It’s likely that with higher unemployment and investments losses, area hospitals aren’t faring quite as well now.
CJW Medical Center, with campuses at Chippenham Hospital and Johnston-Willis Hospital, is the most profitable hospital in Richmond by a landslide. The hospital, which is owned by HCA, reported profits of $69.5 million in the fiscal year that ran from Jan. 1, 2008 to Dec. 31, 2008, according to data collected and analyzed by Virginia Health Information. (Of interest to readers who follow the business of health care, HCA announced last week that it would pay its private equity owners a $1.75 billion dividend. Read more about that in a Wall Street Journal story here.)
VCU Medical Center was next, bringing in $52 million in profits. (Technically VCU is a nonprofit, so its excess revenue must be reinvested in the organization and not paid to shareholders, as was case with HCA.)
As for health-care costs, they’re rising around 12 or 13 percent per year for businesses, according to Larry Colley, a principal at Dominion Benefits Solutions, which helps around 600 businesses with their health-care plans.
“Whether the public sector piece is in the red or marginally black varies from hospital to hospital,” Colley said. “But [hospitals] definitely get more from private sector employers, and most of their margin comes from that.”
Health-care costs in Virginia are below the national average.
According to the Dartmouth Atlas of Health Care, heath care expenditures in Richmond averaged $6,604 per Medicare patient in 2006. That’s lower than the state average of $6,800 and well below the $8,304 for the nation. That figure takes into account more than just hospital bills, but it is still considered an accurate measurement of a region’s comparative health care costs.
VCU brings in the most per patient of any hospital in the Richmond area: about $13,000.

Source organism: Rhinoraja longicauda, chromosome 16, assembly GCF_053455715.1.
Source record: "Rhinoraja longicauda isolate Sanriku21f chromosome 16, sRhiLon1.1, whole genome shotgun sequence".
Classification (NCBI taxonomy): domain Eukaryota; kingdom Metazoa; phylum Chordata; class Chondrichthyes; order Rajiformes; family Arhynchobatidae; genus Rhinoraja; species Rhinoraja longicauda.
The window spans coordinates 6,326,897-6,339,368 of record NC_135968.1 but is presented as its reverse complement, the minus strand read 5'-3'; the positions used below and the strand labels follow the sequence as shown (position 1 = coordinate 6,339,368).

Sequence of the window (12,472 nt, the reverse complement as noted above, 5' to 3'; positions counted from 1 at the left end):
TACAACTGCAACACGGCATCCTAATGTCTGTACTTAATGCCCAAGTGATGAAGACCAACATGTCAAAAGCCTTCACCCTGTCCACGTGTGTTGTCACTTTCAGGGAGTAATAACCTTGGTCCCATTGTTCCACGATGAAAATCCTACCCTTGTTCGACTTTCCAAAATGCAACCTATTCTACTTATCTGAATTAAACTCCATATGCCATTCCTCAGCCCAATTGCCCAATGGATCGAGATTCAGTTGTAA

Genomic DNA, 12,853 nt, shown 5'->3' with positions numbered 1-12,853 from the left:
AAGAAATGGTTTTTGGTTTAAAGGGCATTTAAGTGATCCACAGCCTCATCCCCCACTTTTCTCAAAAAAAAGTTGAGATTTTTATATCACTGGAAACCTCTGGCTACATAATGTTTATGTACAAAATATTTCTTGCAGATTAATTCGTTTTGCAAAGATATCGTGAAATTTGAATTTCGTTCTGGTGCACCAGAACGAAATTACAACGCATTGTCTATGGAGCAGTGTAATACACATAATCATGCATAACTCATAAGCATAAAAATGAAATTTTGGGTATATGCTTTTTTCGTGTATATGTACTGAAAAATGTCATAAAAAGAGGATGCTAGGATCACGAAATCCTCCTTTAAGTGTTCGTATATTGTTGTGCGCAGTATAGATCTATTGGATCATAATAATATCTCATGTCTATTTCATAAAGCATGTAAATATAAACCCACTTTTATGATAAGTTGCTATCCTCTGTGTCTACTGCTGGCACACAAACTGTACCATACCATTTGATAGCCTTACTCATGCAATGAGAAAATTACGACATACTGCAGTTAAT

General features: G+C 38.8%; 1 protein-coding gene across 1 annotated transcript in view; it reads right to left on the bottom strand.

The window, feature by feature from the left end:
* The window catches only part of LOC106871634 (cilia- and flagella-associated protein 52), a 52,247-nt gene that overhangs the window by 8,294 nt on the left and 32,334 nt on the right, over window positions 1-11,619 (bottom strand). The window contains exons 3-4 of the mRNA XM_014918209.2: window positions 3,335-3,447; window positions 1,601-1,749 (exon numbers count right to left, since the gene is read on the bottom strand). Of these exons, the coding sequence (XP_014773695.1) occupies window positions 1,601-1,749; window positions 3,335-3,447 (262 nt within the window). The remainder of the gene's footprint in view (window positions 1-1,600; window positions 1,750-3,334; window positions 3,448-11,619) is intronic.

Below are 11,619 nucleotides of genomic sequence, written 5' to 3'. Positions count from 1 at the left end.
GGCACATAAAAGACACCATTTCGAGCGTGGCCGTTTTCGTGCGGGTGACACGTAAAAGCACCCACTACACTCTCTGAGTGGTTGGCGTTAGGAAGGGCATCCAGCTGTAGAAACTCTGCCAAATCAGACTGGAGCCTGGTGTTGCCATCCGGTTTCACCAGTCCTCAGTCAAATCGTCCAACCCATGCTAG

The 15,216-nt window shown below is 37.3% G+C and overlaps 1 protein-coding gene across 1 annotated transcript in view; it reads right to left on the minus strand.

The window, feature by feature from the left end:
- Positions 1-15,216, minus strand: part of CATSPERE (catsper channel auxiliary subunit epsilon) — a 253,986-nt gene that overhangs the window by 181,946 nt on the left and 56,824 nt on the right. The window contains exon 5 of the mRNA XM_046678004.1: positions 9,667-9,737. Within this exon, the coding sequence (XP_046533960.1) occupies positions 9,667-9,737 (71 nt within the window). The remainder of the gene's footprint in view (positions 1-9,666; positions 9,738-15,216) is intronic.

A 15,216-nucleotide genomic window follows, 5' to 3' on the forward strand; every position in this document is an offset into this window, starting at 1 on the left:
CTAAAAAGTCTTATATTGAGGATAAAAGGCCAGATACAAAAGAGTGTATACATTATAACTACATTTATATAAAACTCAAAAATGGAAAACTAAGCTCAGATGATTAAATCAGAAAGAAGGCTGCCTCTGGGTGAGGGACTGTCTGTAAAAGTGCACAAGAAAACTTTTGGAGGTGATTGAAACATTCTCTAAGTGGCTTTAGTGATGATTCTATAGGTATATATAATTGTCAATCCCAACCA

Bon Secours St. Mary’s Hospital is the leader for that chain, with profits of $40.5 million in the 2008 fiscal year. But Bon Secours Retreat Hospital lost $.2.2 million in the same period. Bon Secours Community Hospital lost the most of any area hospital, hemorrhaging $6.5 million.
Below is a chart of area hospitals with their revenue, some of their expenses, including salaries, and profit margins.
All figures are from audited accounting reports submitted to the Virginia Health Information, which was established by the General Assembly to shed more light on hospitals. The salaries and other expenses are from IRS form 990s, but not all hospitals list the same data.
Furthermore, the hospitals do not report their average costs for procedures, so it’s nearly impossible to compare prices.
CJW Medical Center: 701 Jahnke Road, Chesterfield
Size: 551 beds
Net revenue per patient admitted: $9,264
Profit: $69.5 million
Profit margin: 4 percent
VCU Health System: 1250 East Marshall Street, Richmond
Size: 632 beds
Net revenue per patient admitted: $13,080.67
Profit: $52 million
Profit margin: 5.55 percent
Bon Secours St. Mary’s: 5801 Bremo Road, Richmond
Size: 391 beds
Net revenue per admitted patient: $8,940.68
Profit: $40.5 million
Profit Margin: 10.41 percent
Legal fees: $1.14 million
Advertising: $7 million
CEO of Bon Secours, Peter Bernard: $1.1 million
Mark Katz: $909,983
Mark Bladergroen: $778,292
Ronald Ramus: $651,706
Jawvinder Dhillon: $550,261
Sara White: $524,598
Henrico Doctors’ Hospital: 1602 Skipwith Road in Henrico
Size: 379 beds
Net revenue per patient admitted: $10,000
Profit: $38.7 million
Profit margin: : 9.32 percent
Bon Secours Memorial Regional Medical Center in Mechanicsville
Size: 225 beds
Net revenue per admitted patient: $7,538
Profit: $18 million
Profit margin: 7.47 percent
Retreat Hospital (owned by HCA) Richmond’s Fan District
Size: 80 beds
Net revenue per patient admitted: $9,550
Profit/loss: A loss of $2.2 million
Margin: -6.55 percent
Bon Secours Community Hospital: 1500 North 28th Street, Richmond
Size: 101 beds
Net Revenue per patient: $6,500
Profit/Loss: Loss of $6.5 million
Margin: -15 percent
Aaron Kremer is the BizSense editor Please send news tips to [email protected].